Your work is vital. We are raising funds to support it.
When sysadmins attack: how to delete an entire company is an article in nakedsecurity.sophos.com about how a web hosting company in the Netherlands temporarily lost many of the web sites it was hosting, and it may or may not have been because of a disgruntled ex employee. It also talks about some confirmed cases of IT employees and consultants turning on their former employers and deleting data.
It's all a great warning about the importance of backups and about immediately withdrawing the credentials/access of ex employees and soon-to-be ex employees, and the importance of other non-IT staff knowing exactly what the IT manager does, knowing passwords, knowing that things are backed up, etc.
But there's another warning as well. Back in the 1990s, an organization I volunteered for in Austin, Texas had a lot of their new donor data deleted by a volunteer who had been recruited to input information that had been snail mailed in. It turned out that she was not supportive of this organization's mission, and she had volunteered specifically to get access to the computers and do some big damage to that organization, which back then did not screen volunteers or supervise them in such a way as to be on the look out for malicious people who wanted to use volunteering as a way to harm an organization. That story has always stuck with me - some nonprofits know they are the target of people that want to undermine work, but not all volunteers really thing about it. Yes, of course volunteer and employee candidates can lie about their motivations to volunteer, but honestly, if I were recruiting anyone, paid or not, to manage IT-related jobs, I would do some online searches of names, particularly if I was working for a nonprofit that did work that had active opposition, to make sure a candidate in which I was interested hadn't been posting in opposition to our work.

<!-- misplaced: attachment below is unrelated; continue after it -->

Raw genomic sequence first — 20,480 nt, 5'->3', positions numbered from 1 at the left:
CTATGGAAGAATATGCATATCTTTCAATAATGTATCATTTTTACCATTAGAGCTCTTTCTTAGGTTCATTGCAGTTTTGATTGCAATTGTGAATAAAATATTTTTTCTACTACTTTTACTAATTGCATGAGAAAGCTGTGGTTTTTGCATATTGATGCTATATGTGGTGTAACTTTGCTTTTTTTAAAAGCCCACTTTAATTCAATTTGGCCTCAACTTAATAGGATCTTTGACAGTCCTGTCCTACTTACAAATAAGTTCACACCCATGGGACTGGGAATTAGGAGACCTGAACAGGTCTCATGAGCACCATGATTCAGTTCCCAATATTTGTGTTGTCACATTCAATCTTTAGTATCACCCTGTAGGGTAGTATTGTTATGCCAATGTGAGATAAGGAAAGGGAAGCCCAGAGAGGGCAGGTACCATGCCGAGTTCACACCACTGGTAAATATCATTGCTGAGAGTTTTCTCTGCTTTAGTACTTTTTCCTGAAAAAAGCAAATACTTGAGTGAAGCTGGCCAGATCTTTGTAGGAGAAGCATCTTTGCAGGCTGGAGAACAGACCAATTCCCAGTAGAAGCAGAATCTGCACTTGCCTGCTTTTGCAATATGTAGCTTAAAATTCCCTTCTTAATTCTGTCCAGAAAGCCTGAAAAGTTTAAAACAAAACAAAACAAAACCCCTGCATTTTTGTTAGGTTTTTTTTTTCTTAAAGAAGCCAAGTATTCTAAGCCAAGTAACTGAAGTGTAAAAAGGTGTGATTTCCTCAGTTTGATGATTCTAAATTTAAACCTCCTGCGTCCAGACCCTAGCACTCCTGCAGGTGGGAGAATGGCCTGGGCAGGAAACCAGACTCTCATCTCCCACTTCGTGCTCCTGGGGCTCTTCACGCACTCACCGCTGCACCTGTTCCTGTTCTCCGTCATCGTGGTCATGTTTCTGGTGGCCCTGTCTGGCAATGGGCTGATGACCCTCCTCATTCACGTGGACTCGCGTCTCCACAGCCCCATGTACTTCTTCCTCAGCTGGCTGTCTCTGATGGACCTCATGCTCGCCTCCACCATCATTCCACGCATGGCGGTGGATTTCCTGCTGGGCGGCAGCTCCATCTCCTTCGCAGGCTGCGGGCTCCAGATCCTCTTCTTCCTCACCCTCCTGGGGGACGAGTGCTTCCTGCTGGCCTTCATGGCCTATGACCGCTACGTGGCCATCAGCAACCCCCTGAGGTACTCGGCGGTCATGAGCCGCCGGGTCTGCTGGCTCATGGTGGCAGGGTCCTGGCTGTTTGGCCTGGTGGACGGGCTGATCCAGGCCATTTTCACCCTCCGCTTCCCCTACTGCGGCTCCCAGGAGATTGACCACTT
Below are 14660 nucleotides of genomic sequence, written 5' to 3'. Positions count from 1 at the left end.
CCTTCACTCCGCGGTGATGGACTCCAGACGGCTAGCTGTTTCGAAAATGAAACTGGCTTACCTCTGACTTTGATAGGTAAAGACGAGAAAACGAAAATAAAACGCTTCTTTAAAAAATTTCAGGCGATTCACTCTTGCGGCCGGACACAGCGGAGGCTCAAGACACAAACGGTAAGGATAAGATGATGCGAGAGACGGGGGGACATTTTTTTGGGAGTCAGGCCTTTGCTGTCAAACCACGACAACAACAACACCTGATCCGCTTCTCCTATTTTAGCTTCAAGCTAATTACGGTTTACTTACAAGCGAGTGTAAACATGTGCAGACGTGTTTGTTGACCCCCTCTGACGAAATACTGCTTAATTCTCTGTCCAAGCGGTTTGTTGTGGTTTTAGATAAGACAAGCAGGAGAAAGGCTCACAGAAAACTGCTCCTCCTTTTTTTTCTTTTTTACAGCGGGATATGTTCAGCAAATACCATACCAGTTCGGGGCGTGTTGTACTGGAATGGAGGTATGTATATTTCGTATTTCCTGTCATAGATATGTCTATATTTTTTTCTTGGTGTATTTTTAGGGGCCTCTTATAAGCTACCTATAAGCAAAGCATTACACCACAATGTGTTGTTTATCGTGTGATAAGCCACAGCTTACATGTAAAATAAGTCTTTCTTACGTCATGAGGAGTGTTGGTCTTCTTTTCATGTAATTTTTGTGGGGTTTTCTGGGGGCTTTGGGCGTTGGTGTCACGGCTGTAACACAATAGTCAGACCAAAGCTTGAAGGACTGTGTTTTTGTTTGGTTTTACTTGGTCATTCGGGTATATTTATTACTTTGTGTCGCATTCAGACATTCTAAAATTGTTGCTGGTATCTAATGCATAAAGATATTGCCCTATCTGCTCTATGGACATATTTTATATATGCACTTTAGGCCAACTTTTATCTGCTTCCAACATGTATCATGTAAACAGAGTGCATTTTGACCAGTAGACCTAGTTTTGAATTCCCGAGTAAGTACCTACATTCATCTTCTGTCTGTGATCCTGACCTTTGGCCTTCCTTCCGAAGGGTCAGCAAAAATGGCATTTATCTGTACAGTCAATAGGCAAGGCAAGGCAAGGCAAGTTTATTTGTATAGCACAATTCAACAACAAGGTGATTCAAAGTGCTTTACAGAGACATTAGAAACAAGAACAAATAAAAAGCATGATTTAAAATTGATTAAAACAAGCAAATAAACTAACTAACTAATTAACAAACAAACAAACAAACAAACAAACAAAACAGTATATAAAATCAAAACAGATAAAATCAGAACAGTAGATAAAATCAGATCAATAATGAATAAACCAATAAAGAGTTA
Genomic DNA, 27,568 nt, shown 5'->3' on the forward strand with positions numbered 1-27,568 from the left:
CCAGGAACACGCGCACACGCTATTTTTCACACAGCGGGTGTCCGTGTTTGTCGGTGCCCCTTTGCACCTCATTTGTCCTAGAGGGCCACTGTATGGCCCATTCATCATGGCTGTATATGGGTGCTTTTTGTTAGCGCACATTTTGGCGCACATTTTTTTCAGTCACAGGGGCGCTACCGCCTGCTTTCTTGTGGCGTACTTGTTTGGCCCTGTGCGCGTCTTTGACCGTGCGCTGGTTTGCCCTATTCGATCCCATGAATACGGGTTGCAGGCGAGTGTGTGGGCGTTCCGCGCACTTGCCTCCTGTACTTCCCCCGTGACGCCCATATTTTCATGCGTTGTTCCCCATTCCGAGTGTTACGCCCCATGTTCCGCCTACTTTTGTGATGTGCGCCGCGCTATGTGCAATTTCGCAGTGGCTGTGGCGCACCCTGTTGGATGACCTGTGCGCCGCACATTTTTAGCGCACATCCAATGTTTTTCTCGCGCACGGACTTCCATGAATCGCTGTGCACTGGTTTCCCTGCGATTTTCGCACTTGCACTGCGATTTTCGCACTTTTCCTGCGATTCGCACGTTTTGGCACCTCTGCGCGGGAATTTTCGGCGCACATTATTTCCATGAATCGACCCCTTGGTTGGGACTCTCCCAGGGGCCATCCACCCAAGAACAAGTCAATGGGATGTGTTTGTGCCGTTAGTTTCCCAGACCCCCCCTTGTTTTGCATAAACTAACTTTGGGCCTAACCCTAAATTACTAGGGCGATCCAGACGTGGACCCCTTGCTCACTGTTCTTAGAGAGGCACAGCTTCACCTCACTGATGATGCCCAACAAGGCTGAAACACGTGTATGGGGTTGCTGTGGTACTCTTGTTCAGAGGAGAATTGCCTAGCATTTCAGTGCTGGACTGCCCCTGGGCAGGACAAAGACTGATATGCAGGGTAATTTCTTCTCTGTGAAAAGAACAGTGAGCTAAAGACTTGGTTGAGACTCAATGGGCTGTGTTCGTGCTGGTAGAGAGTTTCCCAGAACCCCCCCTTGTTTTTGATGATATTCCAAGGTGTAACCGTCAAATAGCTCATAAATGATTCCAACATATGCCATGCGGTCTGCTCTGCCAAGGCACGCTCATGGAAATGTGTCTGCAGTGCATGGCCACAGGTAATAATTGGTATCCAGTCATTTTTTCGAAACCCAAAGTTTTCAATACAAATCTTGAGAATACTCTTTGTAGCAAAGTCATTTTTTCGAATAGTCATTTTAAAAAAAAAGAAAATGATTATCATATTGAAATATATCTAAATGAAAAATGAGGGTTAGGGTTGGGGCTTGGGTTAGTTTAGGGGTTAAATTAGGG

-=-=-=-=-=- Jayne Cravens Author, The LAST Virtual Volunteering Guidebook
I think the despite all of our best intentions and efforts, we can not be 100% guaranteed that any volunteer or staff member will always behave themselves.
We generally take people at face value, and while it pays to always check, a thorough volunteer induction program and ongoing supervision is needed.
I hope that the idea that if someone volunteers they're automatically accepted because they're breathing. Like any role in your organisation, volunteers need to know what their job is and what happens if they can't perform.
While some volunteers are well trusted, they don't need access to core business systems. Those area should always be carefully monitored and backed up.
"While some volunteers are well trusted, they don't need access to core business systems."
But a paycheck someone makes it okay for someone to access core business systems? The aforementioned article as all about PAID staff causing havoc. Also, organizations often DO need to give volunteers access to core business systems - they've often sought out such a volunteer SPECIFICALLY for such roles.
Volunteers can be trusted with critical functions, IT or otherwise - so long as they are properly screened and trained. Same for paid staff.
I agree with you Jayne. If you properly screen employees and volunteers, they can be trusted. I work for a nonprofit and volunteer for another. I have access to everything in both orgs and had to pass a criminal background check.
Gary Network/Systems Admin Berlin, NHHost Non-profit Tech Careers, Security ForumsCo-Host Networks, Hardware, & Telecommunications Forum
I think the real lesson is to build resilient systems - resilient to both malicious and accidental havoc. While the scenario here is malicious employee, I suspect the vast majority of massive failure is because of mistakes. The AWS outage from a month or so ago was because someone typed the wrong character.
My favorite thing of the past few years is Netflix's Chaos Monkey project. They take the position that their systems should stand up to all kinds of unscheduled catastrophies. What if we just turn off the switch randomly to X? Where X could be any system or group of systems at any time. Then, they have a program that does just that. You can extend that by saying what if we sent random staff on unscheduled 2 day vacations where they could not be contacted or contact the office. Can your org manage and thrive?
Obviously, that's difficult for small orgs of any size, especially nonprofits, but if you start thinking that way, it can help you mitigate the unknown unknowns.
Regardless, at the end of the day, you have to trust someone, regardless whether they are paid or volunteer. Do your due diligence and manage your risk.
Have a great weekend!
TechSoup Community Manager
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